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Sylvester Stallone
Sylvester Stallone, Mr. T, Carl Weathers, Talia Shire, Burt Young, Burgess Meredith, Tony Burton, Hulk Hogan
Writing Credits:
Sylvester Stallone

A Fighter. A Lover. A Legend. The Greatest Challenge.

Rocky battles his most powerful adversary yet - the ferocious Clubber Lang, played by none other than Mr. T! For what may be the most exciting and fast-paced film in the series, Sylvester Stallone writes, directs and stars with explosive passion and intensity. As Rocky Balboa (Stallone) fights his way into the hearts of millions, life couldn't be better. He scores ten consecutive wins, lands lucrative endorsement contracts and becomes famous the world over. But when Clubber Lang K.O.s Rocky in a humiliating defeat, it becomes apparent that he has lost his edge. Considering hanging up his gloves, Rocky receives encouragement from an unlikely ally: his old nemesis Apollo Creed (Carl Weathers). With Creed's help, Rocky strives to regain the "eye of the tiger" before confronting Lang in a grueling rematch for the world heavyweight championship. Featuring strong performances by TaliaShire, Burgess Meredith, Burt Young and Hulk Hogan, this hard-hitting actioner comes out swinging with adventure, humor and emotionally-charged human drama.

Box Office:
Opening Weekend
$16.015 million on 939 screens.
Domestic Gross
$125.049 million.

Rated PG

Widescreen 1.85:1
English DTS-HD MA 5.1
English Dolby Surround 2.0
French DTS 5.1
Castilian Spanish DTS 5.1
Portuguese Dolby Digital 5.1
German DTS 5.1
Italian DTS 5.1
Turkish Dolby Digital 5.1
Hungarian Dolby Digital 5.1
Thai Dolby Digital 5.1
Spanish Dolby Digital 5.1
Castilian Spanish
Bahasa Indonesian
Supplements Subtitles:

Runtime: 100 min.
Price: $99.98
Release Date: 11/3/2009

• None

Available As Part of “Rocky: The Undisputed Collection”


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Rocky III: The Undisputed Collection [Blu-Ray] (1982)

Reviewed by Colin Jacobson (January 27, 2010)

Lovers of kitsch will feel delighted with 1982’s Rocky III. Not only does it present one of the Seventies’ iconic characters in our titular hero, but it also marks the first appearances of two Eighties biggies: Mr. T and Hulk Hogan, two performers who would soon jettison any forms of credibility and become cartoons. All that and one of the decade’s cheesiest songs via Survivor’s “Eye of the Tiger”!

Historical significance is really all that this sequel has going for it. Many folks seem to find RIII to be one of the best of the series, but frankly, I don’t know why that is. I thought it was a soulless product designed to do little more than generate profits and pad writer/director/actor Sylvester Stallone’s ever-growing ego.

As Rocky III begins, we see how Rocky (Stallone) deals with the good life. His prosperity results from the world boxing championship he won at the end of Rocky II, and he also continues to thrive as a fighter. Oddly, the initial sequel also looked at Rocky’s success after the first fight seen in Rocky, but although Rocky experienced serious difficulties at that time, we find no such obstacles now. For reasons unknown, he’s much better able to handle the wealth and attention on this occasion.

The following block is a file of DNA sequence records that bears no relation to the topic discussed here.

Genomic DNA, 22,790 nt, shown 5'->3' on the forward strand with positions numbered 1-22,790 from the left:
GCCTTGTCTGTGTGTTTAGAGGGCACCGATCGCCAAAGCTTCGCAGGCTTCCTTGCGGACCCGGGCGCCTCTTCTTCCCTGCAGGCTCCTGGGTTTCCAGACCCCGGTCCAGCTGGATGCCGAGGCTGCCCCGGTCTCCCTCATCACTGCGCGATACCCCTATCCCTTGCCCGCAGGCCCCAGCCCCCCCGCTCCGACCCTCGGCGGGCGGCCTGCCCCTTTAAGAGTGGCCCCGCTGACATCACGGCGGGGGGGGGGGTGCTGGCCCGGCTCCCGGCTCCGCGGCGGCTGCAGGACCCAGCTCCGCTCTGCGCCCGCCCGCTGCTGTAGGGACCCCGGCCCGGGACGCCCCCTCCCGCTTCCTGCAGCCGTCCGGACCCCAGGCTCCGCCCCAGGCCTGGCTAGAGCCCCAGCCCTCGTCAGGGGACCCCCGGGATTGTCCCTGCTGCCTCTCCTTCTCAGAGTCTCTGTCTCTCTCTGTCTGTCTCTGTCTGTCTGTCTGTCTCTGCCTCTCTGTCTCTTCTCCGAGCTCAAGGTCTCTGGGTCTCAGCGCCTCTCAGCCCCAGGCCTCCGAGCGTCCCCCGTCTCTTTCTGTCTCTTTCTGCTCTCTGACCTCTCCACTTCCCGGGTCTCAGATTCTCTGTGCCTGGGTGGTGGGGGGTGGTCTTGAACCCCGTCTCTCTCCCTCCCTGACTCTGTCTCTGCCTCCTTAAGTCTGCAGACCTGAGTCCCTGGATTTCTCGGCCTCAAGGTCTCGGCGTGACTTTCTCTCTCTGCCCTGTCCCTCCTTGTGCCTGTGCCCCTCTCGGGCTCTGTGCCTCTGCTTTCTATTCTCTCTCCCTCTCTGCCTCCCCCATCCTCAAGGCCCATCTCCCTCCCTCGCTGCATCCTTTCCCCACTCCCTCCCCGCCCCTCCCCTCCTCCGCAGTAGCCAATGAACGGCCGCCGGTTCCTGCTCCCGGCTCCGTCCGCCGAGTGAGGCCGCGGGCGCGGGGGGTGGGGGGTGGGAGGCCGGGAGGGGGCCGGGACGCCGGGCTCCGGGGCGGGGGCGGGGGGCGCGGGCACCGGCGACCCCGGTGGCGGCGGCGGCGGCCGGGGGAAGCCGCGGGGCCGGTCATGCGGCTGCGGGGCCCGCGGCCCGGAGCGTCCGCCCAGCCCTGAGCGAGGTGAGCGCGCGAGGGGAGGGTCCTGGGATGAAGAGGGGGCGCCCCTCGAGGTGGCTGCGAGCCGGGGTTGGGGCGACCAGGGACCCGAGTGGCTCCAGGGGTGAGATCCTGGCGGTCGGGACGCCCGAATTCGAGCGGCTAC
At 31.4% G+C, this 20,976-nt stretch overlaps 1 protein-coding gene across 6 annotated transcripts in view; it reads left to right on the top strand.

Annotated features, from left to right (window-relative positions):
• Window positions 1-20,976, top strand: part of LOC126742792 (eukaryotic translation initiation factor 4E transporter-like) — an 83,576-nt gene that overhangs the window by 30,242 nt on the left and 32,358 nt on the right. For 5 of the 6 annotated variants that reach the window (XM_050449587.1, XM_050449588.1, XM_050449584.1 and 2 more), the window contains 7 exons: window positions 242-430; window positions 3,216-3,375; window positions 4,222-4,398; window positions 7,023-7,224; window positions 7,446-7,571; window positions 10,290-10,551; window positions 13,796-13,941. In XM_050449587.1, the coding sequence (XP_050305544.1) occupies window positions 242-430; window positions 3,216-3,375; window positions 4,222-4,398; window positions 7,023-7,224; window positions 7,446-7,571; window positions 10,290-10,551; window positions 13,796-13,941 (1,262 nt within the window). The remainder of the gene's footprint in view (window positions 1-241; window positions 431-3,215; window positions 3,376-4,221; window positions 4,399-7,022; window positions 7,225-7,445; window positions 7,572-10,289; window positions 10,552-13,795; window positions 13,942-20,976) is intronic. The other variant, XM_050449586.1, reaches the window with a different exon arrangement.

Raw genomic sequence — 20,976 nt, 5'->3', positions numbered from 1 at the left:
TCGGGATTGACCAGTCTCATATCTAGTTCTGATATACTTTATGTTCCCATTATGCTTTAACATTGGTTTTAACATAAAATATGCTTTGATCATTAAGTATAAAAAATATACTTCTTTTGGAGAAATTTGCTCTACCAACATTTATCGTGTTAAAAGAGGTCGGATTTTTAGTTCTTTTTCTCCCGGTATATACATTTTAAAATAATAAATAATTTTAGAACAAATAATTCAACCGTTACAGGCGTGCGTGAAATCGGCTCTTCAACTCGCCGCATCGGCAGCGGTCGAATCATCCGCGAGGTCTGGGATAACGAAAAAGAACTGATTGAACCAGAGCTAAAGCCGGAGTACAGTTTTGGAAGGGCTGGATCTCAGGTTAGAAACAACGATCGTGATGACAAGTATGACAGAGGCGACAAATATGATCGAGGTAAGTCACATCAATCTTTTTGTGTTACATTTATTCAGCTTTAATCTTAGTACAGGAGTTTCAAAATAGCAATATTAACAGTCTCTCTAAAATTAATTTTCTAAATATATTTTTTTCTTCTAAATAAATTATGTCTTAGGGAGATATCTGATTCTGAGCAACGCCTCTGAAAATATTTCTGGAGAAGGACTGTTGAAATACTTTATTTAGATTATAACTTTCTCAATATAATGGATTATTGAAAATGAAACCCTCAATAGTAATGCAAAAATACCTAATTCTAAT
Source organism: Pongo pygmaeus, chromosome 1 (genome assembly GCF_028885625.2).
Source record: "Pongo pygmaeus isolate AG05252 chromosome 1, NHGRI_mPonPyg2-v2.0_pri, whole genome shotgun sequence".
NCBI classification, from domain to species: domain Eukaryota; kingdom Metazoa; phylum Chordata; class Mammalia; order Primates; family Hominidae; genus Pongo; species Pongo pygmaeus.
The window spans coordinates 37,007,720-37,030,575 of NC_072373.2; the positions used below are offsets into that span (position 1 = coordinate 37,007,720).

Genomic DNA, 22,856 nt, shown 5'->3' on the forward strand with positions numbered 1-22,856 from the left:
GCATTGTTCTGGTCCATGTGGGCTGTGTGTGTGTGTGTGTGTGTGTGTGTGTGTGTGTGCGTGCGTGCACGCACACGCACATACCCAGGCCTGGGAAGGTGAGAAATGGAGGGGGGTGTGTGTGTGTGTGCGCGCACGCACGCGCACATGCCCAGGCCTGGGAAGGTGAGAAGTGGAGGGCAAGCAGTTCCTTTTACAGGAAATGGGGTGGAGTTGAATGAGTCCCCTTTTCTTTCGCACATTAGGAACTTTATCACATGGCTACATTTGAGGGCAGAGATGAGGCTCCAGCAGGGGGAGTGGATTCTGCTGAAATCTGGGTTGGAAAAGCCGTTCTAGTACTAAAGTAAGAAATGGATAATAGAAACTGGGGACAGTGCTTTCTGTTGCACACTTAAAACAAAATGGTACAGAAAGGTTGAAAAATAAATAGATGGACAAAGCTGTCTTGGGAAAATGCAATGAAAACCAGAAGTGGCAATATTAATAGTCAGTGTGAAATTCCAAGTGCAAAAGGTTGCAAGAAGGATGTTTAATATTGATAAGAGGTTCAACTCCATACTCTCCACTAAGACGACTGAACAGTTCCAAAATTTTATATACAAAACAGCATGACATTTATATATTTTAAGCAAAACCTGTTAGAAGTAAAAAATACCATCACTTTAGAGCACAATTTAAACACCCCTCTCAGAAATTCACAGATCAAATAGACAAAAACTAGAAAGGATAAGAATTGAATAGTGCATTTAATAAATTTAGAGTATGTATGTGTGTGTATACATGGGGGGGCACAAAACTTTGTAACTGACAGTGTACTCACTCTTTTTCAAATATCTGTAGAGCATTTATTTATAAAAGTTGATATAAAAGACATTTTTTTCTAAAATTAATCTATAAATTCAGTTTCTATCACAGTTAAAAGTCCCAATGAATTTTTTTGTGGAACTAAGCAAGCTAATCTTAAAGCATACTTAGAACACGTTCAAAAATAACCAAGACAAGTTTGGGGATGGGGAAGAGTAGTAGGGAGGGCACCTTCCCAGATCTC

In fact, Rocky seems to deal with his status too well, and he becomes soft as a fighter. Tough challenger Clubber Lang (Mr. T) confronts Rocky and gets a shot at the title, which he easily takes from the champ. After that, Rocky swirls into doubt and minor despair before he regains the “eye of the tiger” and is ready to reclaim his crown.

Yawn. I disliked the fact that the first sequel tried so hard to cast Rocky back in the underdog role, but that aspect of the third film makes it even more tiresome. (And I haven’t even gotten to the fourth and fifth movies, both of which do the same damned thing!) However, this problem becomes even more dismaying in RIII because of Stallone. At least in RII he attempted to play Rocky as the same kind of lovable lug we saw in the original. By 1982, all vestiges of that character have completely vanished, and it’s clear that Stallone is simply performing a version of himself.

The story can try to cast this Rocky as an underdog, but it can’t make us like him. I still had some affection for the character as seen in RII, but Stallone’s cold and mechanical performance here kept Rocky distant and remote. I guess Stallone’s ego wouldn’t allow him to show the kind of emotional simplicity that made Rocky so winning in the first place; he’d much rather let us see how muscular he’d become and revel in the many slow-motion shots of himself looking hunky.

Rocky II began the process through which the supporting characters were diminished in magnitude, and RIII furthers it. Rocky’s wife Adrian (Talia Shire) once existed to show the soft and tender side of Rocky, whereas now she’s there just because the movie’d look weird without her. Adrian does nothing more than cheer for Rocky on occasion and tell him how great he is. Otherwise, the character has no dimension. Paulie (Burt Young) and Mickey (Burgess Meredith) also appear for little reason than convenience, though the movie does attempt to churn some easy emotion from Mickey’s demise.